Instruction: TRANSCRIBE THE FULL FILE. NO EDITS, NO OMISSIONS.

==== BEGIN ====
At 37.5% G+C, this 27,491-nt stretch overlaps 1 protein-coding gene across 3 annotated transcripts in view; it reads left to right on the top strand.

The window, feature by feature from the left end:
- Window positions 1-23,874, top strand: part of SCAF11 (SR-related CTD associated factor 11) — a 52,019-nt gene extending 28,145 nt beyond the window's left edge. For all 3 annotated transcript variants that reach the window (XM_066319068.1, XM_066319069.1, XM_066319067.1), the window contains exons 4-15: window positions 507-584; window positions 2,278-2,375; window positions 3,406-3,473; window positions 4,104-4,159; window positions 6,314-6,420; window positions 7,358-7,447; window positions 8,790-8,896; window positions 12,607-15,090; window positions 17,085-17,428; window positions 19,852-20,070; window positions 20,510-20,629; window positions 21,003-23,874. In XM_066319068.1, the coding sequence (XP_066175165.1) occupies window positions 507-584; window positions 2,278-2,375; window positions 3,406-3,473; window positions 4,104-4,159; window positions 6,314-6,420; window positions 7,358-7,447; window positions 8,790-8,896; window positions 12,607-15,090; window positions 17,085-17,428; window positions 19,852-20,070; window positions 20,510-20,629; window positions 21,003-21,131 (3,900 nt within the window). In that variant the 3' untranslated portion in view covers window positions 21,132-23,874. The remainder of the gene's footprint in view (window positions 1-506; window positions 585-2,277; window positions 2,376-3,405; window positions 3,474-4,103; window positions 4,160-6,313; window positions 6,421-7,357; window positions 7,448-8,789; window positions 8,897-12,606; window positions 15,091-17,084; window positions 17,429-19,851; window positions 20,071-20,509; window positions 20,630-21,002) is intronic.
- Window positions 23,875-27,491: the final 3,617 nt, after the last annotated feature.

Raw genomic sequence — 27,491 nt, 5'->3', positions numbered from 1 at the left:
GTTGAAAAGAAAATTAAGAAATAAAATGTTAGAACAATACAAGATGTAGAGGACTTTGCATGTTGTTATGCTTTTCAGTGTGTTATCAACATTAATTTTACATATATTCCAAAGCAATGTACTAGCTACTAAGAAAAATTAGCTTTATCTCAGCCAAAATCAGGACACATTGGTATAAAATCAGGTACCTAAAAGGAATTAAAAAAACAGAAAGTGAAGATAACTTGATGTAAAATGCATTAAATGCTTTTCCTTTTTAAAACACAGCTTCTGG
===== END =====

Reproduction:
At 37.5% G+C, this 27,491-nt stretch overlaps 1 protein-coding gene across 3 annotated transcripts in view; it reads left to right on the top strand.

The window, feature by feature from the left end:
- Window positions 1-23,874, top strand: part of SCAF11 (SR-related CTD associated factor 11) — a 52,019-nt gene extending 28,145 nt beyond the window's left edge. For all 3 annotated transcript variants that reach the window (XM_066319068.1, XM_066319069.1, XM_066319067.1), the window contains exons 4-15: window positions 507-584; window positions 2,278-2,375; window positions 3,406-3,473; window positions 4,104-4,159; window positions 6,314-6,420; window positions 7,358-7,447; window positions 8,790-8,896; window positions 12,607-15,090; window positions 17,085-17,428; window positions 19,852-20,070; window positions 20,510-20,629; window positions 21,003-23,874. In XM_066319068.1, the coding sequence (XP_066175165.1) occupies window positions 507-584; window positions 2,278-2,375; window positions 3,406-3,473; window positions 4,104-4,159; window positions 6,314-6,420; window positions 7,358-7,447; window positions 8,790-8,896; window positions 12,607-15,090; window positions 17,085-17,428; window positions 19,852-20,070; window positions 20,510-20,629; window positions 21,003-21,131 (3,900 nt within the window). In that variant the 3' untranslated portion in view covers window positions 21,132-23,874. The remainder of the gene's footprint in view (window positions 1-506; window positions 585-2,277; window positions 2,376-3,405; window positions 3,474-4,103; window positions 4,160-6,313; window positions 6,421-7,357; window positions 7,448-8,789; window positions 8,897-12,606; window positions 15,091-17,084; window positions 17,429-19,851; window positions 20,071-20,509; window positions 20,630-21,002) is intronic.
- Window positions 23,875-27,491: the final 3,617 nt, after the last annotated feature.

Raw genomic sequence — 27,491 nt, 5'->3', positions numbered from 1 at the left:
GTTGAAAAGAAAATTAAGAAATAAAATGTTAGAACAATACAAGATGTAGAGGACTTTGCATGTTGTTATGCTTTTCAGTGTGTTATCAACATTAATTTTACATATATTCCAAAGCAATGTACTAGCTACTAAGAAAAATTAGCTTTATCTCAGCCAAAATCAGGACACATTGGTATAAAATCAGGTACCTAAAAGGAATTAAAAAAACAGAAAGTGAAGATAACTTGATGTAAAATGCATTAAATGCTTTTCCTTTTTAAAACACAGCTTCTGG